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Doribaldo Magna made his way to Salisbury from El Salvador, perseveres through pancreatic cancer

Doribaldo Magna’s story is one of survival — and it’s not over yet.

Magna, as he prefers to be called, came to the United States from El Salvador in 2003. He had lived with his mother, who he said beat him from an early age. He told her that when he was 12, he was leaving. That’s exactly what he did. An aunt took him in and he lived with her for four years.

Another aunt lived in Salisbury. He called and asked for her help in coming to America. She said she could help — once he got to this country.

So Magna, now 31, made his way through El Salvador, Guatemala and Mexico to cross the border, an odyssey that took some 57 days. At one point, he rode atop a freight train. But he made friends along the way.

He’s also made friends in Salisbury. He and an uncle did some work for Sharon Adamson, working on her barn and putting up a fence. When Magna hurt his back at work and had to have surgery, Sharon took him into her home.

Then, in August 2012, he started having severe stomach pain. The pain came and went for several months, until December 2012, when Magna was diagnosed with pancreatic cancer, which had spread to his liver.

“The doctors said, we will send you home, and you will wait to die,” Magna says.

Instead, Sharon took him to Wake Forest Baptist Medical Center, where he has been taking chemo treatments — twice a week every two weeks.

Although he’s been diagnosed with stage 4 cancer, he has responded well to treatment. The tumors have shrunk to half their size.

“As long as he is here, he will have to have chemo,” Sharon says. “They’re surprised it has shrunk as much as it has.”

“God’s going to do his part,” Magna says.

Linda Duncan shuttles Magna back and forth to Winston-Salem for treatment. She is a breast-cancer survivor.

“My walk through that made me want to do something for someone,” she says. “Magna was my first assignment.”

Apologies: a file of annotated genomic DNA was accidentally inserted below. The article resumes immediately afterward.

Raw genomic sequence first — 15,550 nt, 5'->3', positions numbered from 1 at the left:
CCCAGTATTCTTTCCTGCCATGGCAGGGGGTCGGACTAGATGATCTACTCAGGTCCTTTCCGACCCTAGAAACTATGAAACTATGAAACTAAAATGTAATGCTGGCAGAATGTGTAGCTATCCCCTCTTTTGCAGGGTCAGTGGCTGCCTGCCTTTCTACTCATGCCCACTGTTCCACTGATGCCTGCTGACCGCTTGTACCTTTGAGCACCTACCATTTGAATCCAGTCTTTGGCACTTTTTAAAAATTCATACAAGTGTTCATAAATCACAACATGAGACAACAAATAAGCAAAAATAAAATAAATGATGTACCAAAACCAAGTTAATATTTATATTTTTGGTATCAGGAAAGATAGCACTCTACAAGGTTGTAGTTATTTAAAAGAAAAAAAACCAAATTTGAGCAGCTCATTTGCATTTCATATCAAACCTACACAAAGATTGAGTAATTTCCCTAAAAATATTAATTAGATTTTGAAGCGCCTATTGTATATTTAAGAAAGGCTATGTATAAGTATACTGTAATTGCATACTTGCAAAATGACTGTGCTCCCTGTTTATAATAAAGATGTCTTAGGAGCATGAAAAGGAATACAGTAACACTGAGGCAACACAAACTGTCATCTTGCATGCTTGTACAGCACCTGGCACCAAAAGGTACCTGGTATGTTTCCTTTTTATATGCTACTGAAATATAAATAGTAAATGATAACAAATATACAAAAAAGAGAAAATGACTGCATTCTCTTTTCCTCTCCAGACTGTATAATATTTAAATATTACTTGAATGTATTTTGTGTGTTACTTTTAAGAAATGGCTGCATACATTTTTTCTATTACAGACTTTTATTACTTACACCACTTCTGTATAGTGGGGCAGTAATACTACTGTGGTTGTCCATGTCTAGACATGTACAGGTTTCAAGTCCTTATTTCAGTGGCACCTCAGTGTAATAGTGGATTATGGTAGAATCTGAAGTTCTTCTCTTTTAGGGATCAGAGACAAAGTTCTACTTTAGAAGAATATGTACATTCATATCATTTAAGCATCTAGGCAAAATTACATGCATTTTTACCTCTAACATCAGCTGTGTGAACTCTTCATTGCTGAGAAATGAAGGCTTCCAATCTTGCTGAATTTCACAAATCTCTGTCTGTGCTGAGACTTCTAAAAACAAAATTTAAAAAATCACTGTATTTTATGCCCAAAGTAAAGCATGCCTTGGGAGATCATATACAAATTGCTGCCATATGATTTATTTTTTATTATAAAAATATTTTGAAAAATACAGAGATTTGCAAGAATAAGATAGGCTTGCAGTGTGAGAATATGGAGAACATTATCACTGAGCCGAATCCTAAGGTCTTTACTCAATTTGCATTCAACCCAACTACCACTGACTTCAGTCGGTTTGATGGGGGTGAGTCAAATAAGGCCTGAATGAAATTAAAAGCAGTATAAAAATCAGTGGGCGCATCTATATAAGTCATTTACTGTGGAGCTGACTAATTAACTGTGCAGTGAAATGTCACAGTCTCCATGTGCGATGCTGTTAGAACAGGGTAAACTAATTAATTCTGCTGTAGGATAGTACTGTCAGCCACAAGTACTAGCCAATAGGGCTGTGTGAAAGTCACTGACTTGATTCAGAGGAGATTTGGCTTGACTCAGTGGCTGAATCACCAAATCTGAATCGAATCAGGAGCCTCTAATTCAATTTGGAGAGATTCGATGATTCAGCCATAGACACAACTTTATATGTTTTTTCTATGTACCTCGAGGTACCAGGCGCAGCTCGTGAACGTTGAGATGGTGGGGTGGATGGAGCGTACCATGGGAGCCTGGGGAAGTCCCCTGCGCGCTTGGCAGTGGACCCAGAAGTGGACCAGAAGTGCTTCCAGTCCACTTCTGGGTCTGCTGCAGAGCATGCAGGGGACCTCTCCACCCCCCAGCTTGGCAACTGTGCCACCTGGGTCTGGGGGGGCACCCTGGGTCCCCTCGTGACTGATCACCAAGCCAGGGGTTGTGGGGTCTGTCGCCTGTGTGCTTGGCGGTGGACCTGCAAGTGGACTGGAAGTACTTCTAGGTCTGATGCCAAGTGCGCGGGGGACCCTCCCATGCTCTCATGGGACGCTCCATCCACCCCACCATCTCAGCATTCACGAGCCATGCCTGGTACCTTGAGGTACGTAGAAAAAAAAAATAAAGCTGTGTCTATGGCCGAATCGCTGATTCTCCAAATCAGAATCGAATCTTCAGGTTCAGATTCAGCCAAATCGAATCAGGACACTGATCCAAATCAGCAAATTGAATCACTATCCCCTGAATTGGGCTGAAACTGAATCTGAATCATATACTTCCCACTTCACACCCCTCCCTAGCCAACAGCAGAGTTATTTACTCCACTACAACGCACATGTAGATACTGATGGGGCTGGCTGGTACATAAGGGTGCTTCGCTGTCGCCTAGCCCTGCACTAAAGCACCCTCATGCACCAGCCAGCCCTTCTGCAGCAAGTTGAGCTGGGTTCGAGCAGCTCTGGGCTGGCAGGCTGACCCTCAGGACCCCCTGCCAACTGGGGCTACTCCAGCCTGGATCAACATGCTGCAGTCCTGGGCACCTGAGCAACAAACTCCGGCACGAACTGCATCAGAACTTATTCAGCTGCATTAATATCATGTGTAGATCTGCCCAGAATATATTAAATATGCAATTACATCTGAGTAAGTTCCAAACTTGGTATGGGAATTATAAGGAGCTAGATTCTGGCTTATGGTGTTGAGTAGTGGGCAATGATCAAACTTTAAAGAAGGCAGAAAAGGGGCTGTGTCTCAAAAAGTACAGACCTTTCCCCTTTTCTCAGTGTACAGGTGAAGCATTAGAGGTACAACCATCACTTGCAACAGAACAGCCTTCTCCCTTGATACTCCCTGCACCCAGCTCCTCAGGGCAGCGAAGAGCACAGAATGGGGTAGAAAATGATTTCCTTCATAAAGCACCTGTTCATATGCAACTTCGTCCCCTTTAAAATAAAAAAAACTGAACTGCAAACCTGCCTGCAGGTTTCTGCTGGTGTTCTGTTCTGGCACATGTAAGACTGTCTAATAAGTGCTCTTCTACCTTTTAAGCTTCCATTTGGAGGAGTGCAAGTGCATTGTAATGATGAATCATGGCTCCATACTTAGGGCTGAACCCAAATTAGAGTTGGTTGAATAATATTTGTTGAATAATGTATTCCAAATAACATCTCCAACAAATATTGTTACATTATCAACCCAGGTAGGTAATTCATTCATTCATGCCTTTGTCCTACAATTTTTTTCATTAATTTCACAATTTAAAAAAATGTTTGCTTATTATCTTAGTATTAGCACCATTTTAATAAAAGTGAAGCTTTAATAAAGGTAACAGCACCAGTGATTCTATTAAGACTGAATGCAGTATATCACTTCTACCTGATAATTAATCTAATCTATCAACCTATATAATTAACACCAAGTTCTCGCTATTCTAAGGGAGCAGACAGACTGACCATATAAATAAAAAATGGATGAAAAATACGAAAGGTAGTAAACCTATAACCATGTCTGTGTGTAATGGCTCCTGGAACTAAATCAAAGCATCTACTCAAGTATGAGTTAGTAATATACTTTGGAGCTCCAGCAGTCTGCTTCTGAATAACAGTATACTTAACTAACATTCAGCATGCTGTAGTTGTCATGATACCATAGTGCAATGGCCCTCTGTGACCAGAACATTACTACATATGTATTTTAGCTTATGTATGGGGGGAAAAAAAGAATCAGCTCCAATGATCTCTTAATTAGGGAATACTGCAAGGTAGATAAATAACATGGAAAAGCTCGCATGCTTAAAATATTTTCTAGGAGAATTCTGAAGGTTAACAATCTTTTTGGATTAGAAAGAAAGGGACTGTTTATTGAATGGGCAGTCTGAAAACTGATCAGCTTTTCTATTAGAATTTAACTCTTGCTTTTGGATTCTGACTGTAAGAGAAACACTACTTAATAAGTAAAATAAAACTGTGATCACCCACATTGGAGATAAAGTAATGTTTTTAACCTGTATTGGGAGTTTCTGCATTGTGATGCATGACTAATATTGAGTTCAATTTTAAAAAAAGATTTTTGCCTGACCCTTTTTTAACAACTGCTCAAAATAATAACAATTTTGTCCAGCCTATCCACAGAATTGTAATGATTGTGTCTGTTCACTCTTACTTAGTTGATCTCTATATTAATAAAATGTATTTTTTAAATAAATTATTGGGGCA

She’s been working with Magna since July. Linda is donating her time and gasoline. Luckily, she says, she recently bought a Prius, and boasts that the vehicle gets 50 miles per gallon. In the miles back and forth to Winston, she’s heard his story.

Magna has no idea how long he’ll keep taking treatment.

“As long as the cancer is shrinking,” Sharon says, “they’ll keep doing treatment.”

“It’s up to the man upstairs,” Linda adds.

Sharon, too, is modest about her assistance to Magna.

“He had worked so hard in helping me,” she says. “He didn’t have anywhere else to go. I’ve had some very good people in my life do generous things for me. I guess this is my way of paying it forward.”

Sharon is friends with Helen Brown, who puts on an annual garage sale to benefit cystic fibrosis research. She and Magna have helped Helen with the sale. Helen recently donated a Bob Timberlake print, “Grandfather Mountain,” to be given away to help with Magna’s expenses. Tickets are priced at $5 each and are available at Literary Book Post and through Linda and Sharon.

The drawing for the print, a 2010 fine art giclee, will take place at 6:30 p.m. Monday, Feb. 3, at the book store.

Additionally, a fund in Magna’s name has been set up at F&M Bank, in care of Sharon Adamson. You may contact any bank branch for details.

Freelance writer Susan Shinn lives in Salisbury.


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